Sunglasses or Sunscreen?

When it comes to sun protection, the importance of sunglasses is often kept in the dark.

Did you know that the sun’s ultraviolet (UV) light can cause cancers of your eye surface or eyelids? Not only that, prolonged exposure can lead to cataracts and macular degeneration (the leading cause of vision loss among older adults).

“Many people are shocked to find out that skin cancers can grow on the surface of your eyes,” says Dr. Carol Karp, ophthalmologist at Bascom Palmer Eye Institute who specializes in cancers of the eye surface.  “It’s important to use sunglasses to protect your eyes.  Sunglasses are just as important as sunscreen. In fact, picking the right pair can protect your eyes from both long and short-term damage caused by ultraviolet (UV) light of the sun.

Here are some tips to guide your selection of the proper shades.

A higher price does NOT = more protection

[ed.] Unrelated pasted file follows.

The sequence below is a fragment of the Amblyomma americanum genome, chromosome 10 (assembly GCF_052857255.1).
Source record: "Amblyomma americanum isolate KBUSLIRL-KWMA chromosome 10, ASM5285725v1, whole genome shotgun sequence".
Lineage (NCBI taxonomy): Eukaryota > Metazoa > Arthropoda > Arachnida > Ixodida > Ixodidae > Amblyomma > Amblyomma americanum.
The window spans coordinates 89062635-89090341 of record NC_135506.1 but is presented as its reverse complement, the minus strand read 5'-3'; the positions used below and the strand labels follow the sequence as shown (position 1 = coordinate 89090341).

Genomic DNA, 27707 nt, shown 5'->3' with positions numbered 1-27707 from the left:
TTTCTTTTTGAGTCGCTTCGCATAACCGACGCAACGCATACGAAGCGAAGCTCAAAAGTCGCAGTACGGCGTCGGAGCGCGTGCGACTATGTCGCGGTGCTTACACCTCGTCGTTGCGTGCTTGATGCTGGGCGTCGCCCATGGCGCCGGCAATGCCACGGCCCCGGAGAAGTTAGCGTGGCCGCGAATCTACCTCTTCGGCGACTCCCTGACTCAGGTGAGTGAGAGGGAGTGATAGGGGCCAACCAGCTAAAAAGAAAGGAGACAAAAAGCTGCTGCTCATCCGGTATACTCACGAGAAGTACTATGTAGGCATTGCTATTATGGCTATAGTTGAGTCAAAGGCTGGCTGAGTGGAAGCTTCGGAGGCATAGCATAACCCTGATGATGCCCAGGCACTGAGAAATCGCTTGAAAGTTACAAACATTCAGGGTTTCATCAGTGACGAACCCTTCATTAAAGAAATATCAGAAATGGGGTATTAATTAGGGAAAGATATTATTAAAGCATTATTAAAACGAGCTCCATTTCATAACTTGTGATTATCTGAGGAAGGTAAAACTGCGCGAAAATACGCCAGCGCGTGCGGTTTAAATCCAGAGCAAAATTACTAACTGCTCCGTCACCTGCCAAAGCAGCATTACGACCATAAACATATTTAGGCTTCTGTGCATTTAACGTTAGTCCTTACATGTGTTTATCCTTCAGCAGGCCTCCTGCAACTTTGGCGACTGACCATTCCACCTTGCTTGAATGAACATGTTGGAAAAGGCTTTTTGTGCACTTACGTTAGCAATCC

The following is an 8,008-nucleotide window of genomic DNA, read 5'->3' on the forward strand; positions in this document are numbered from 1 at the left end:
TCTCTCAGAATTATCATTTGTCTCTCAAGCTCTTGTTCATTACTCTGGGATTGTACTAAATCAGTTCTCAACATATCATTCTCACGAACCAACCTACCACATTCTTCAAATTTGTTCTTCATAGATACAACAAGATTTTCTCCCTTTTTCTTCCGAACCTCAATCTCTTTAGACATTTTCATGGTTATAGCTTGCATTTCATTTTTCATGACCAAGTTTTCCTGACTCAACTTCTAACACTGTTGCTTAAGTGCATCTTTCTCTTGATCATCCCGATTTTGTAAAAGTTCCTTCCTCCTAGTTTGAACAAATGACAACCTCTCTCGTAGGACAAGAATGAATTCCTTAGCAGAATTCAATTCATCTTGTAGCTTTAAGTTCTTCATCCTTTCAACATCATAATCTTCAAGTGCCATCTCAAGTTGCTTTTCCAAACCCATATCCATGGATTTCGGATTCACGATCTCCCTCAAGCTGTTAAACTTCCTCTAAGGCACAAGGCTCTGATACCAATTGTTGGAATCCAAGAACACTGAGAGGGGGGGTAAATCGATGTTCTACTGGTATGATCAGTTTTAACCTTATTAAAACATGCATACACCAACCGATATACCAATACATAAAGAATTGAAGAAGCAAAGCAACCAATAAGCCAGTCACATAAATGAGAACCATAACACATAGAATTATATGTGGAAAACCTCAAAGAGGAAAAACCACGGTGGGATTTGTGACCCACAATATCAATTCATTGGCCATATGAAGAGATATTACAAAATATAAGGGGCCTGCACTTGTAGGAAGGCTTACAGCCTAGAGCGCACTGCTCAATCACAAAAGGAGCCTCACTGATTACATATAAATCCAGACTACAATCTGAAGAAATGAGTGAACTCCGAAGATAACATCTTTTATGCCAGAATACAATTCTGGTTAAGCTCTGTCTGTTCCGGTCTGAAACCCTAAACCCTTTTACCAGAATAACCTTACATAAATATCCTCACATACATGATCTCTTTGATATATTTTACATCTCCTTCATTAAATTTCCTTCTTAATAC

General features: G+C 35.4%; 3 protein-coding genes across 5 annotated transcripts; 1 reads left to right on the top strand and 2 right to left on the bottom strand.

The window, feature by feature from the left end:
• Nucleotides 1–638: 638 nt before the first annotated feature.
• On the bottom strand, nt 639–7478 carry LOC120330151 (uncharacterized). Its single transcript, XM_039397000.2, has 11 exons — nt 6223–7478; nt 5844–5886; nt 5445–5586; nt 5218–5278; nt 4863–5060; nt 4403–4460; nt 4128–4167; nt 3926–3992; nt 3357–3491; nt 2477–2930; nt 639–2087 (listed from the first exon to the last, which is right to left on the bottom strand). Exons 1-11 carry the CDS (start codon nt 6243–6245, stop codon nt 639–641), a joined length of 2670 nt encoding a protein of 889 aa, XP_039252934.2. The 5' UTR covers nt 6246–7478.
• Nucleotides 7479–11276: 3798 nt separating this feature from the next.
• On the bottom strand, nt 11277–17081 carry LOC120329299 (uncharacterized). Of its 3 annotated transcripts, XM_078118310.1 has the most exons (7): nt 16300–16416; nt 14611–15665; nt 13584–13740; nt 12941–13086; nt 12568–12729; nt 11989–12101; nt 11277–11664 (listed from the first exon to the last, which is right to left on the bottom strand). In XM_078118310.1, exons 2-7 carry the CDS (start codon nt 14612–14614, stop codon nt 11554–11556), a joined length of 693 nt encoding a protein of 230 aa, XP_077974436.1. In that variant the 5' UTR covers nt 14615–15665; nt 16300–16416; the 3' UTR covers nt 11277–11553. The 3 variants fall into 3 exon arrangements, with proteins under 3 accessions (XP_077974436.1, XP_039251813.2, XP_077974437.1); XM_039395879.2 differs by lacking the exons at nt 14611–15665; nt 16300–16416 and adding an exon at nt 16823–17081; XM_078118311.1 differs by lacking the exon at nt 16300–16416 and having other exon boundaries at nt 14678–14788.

When available, request the lenses be tested for UV protection. Lenses should offer 100 percent of both ultraviolet A (UVA) and ultraviolet B (UVB) protection.

Contact lenses are not enough
Although they do offer some UV protection, sunglasses are still needed to block out harmful sunlight.  Sunglasses protect the entire ocular surface and lid skin.

Go for substance over style
Fashionable or not, your shades should cover the entire eye area and wrap all the way around to your temples. This stops the sun’s rays even from the side and may reduce the drying effect of wind.

Polarized lenses are a good choice
They are the only ones that eliminates virtually all glares, plus they already contain UV protection.

Lens color matters
A brown tint to your lenses improves contrast and depth perception, while gray is considered a true color – meaning it does not distort other colors.

Antireflective (AR) coatings reduces the mirror effect

Can you see your cheek in the glass? If internal reflections annoy you, this feature eliminates them.

Fit your lifestyle
Are you an outdoorsy adventurer, a beach enthusiast or a casual backyard gardener? No matter your activities, your glasses should fit your preferences. For instance, many hiking aficionados consider polycarbonate as the best lens material because it has the safest, thinnest and lightest lens combination.

If you have kids, follow these guidelines to buy them sunglasses as well. Children’s eyes are less capable of filtering these high-energy rays, especially younger children, so they should start wearing sunglasses outdoors as early in life as possible.